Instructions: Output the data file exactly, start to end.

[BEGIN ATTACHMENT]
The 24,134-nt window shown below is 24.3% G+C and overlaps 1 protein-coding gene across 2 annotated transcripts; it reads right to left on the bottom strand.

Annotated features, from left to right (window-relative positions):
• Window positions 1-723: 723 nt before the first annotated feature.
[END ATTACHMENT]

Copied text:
The 24,134-nt window shown below is 24.3% G+C and overlaps 1 protein-coding gene across 2 annotated transcripts; it reads right to left on the bottom strand.

Annotated features, from left to right (window-relative positions):
• Window positions 1-723: 723 nt before the first annotated feature.